# Pyramid inquiry

# The prompt

**Mathematical inquiry processes: **Interpret; explore; test particular cases. **Conceptual field of inquiry: **Volume of a pyramid; circumference and perimeter.

The prompt was inspired by the dimensions of the Great Pyramid of Giza, which closely approximate to the condition in the statement. The Ancient Egyptians are believed to have been attempting to 'square the circle' in their construction of the pyramid (see box). There are a number of lines of inquiry that could develop from the prompt:

Define the geometrical terms and understand the meaning of the prompt. The illustration below might help to make it clearer. The semi-circle is folded up in the second picture to show the height of the pyramid equals the radius of the circle.

Draw a net and construct a right square-based pyramid. Work out the perpendicular height of the pyramid using Pythagoras' Theorem and then calculate the circumference of the circle. Compare the perimeter of the square to the circumference of the circle. How closely does the construction satisfy the condition in the prompt? How should we change the dimensions of the net to get closer to satisfying the condition?

Select a side length of the base. Work out the circumference of the circle and the height of the pyramid that satisfy the condition in the prompt as closely as possible.

Calculate the volume of the pyramid and, assuming students selected different side lengths, compare it to the volumes of the mathematically similar pyramids created by other students in the class. What are the scale factors of enlargement for the length and volume in each case? Make a generalisation about the scale factors.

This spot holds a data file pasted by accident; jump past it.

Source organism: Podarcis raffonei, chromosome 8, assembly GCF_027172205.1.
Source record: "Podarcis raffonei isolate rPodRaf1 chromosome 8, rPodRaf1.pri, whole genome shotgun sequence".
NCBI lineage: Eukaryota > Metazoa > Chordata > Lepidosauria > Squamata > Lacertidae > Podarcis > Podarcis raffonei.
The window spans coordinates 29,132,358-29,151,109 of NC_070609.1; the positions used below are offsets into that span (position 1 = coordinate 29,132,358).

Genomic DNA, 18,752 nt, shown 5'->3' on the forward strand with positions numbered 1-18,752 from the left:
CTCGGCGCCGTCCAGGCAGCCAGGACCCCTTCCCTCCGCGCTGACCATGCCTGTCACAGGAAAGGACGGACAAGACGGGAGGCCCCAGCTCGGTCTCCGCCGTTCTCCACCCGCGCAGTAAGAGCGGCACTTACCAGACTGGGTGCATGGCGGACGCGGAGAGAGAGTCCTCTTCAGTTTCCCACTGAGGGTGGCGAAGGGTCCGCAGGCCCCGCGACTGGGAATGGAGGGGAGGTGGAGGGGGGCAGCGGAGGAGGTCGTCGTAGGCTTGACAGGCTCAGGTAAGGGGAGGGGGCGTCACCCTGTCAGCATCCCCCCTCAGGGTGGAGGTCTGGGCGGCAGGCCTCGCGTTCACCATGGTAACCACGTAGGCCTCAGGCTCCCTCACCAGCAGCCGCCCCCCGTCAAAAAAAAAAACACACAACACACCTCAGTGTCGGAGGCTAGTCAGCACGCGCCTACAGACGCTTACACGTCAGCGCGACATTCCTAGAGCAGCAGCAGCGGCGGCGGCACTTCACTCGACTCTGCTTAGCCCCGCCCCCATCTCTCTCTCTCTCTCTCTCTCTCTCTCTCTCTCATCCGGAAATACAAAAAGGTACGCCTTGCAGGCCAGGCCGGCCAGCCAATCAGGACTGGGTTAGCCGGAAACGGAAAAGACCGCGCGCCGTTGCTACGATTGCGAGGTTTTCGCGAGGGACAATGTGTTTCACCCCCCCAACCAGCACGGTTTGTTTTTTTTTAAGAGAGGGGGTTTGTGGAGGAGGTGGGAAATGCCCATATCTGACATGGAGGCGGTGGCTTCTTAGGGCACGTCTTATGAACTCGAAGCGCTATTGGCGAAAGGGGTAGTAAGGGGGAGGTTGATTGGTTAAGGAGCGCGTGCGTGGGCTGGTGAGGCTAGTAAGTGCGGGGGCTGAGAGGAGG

Work out the angles of elevation, the length of the diagonals across the base and the slope heights using Pythagoras' Theorem and trigonometry.

# The Great Pyramid of Giza

The Great Pyramid of Piza was completed in 2560 BC. The architects are thought to have based its design on the condition in the prompt. They were attempting to '**square the circle**' by finding a square and circle with equal perimeters. At the end of the nineteenth century, 'squaring the circle', which usually refers to the area of the shapes, was proved to be impossible because of the transcendental nature of *π*.

Attempting to find a circle whose circumference is equal to the perimeter of the square.

The diagram shows a square (side length 1) whose perimeter is 4. The radius of the circle is the perpendicular height of the isosceles triangle. The angles at the base of the triangle are 51.85^{o}, which is the slope angle of each face in the Great Pyramid of Piza. To find the height of the triangle (*h*):

*h* = 0.5(tan 51.85^{o}) = 0.6365 (accurate to 4 decimal places).

As the radius is 0.6365, the circumference of the circle = 2*πr* = 2*π*(0.6365) = 3.9992 (also accurate to 4 decimal places). The circumference is, therefore, only 0.02% shorter than the length of the perimeter.

The original dimensions of the Great Pyramid are thought to have been:

**base length 230.4m height 146.5m**

Using these measurements, the perimeter of the base equals 921.6m and the circumference of the circle whose radius is the height of the pyramid is 920.5m (accurate to one decimal place). The circumference is, therefore, 0.12% shorter than the length of the perimeter. A height of 146.66m - just 16cm more - would have given a circumference within 0.012% of the length of the perimeter.

More information about the dimensions of the Great Pyramid of Piza, including their connection to the golden ratio, can be found **here**.